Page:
Gregory Roper also points out that literary conventions which are understood as conventions in the age in which the works are written might be quite misunderstood and taken literally by readers unfamiliar with the conventions of the genre:
I explain to my students that, as far as medievalists have been able to determine, no real historical person ever acted in the way the fin amours poets repeatedly describe. That is, earlier historians who took fin amours texts as describing what actual eleventh-century humans did in their courts, their gardens, and their bedrooms were, we now know, quite wrong. What a fin amours lyric describes, it would seem, is a set of literary conventions perhaps vaguely resembling reality, but more important, powerfully shaping the possibilities for subject matter, persona, imagery, diction, and more.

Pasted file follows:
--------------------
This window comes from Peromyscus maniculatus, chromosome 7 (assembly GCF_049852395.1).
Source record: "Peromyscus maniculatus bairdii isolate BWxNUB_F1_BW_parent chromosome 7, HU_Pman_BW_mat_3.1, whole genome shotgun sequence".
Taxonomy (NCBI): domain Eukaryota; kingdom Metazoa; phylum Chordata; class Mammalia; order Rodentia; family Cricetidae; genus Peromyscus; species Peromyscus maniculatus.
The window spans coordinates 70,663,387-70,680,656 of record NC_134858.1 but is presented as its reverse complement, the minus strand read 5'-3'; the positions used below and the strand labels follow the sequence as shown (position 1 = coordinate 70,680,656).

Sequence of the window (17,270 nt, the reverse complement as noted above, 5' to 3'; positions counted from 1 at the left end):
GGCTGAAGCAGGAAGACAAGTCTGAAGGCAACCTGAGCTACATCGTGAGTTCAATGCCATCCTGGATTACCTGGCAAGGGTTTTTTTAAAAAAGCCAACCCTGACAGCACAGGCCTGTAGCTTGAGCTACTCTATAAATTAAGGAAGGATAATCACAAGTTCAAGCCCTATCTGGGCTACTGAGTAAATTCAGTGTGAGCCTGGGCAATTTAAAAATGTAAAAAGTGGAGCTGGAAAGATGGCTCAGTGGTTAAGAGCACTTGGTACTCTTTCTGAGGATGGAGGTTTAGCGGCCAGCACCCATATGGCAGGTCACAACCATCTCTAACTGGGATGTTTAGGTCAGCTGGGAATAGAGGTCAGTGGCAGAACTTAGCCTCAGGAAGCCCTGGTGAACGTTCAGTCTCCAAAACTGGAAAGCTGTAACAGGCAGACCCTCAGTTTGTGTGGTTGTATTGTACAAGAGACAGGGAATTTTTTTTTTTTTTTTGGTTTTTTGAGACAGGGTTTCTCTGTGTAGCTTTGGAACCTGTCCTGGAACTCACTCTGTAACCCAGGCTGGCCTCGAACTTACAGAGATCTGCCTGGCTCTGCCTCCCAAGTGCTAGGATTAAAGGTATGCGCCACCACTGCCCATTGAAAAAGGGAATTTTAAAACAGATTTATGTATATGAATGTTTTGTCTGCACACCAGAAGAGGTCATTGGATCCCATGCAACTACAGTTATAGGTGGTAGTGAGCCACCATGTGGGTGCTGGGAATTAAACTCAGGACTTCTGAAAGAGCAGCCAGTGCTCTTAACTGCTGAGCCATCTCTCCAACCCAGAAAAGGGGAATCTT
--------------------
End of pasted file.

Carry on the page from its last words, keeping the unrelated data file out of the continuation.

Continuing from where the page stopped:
I suspect this is the case with the medieval bestiary, which was never intended to be any kind of biology text, but was intended as a text on morality, illustrated with creatures that would intrigue and amuse, to delight and entertain the reader’s fancy. If they seem ridiculous to modern readers, perhaps it is our own preconceptions that make them so. If we could read them as a medieval reader would, maybe they wouldn’t seem quite so diconcerting.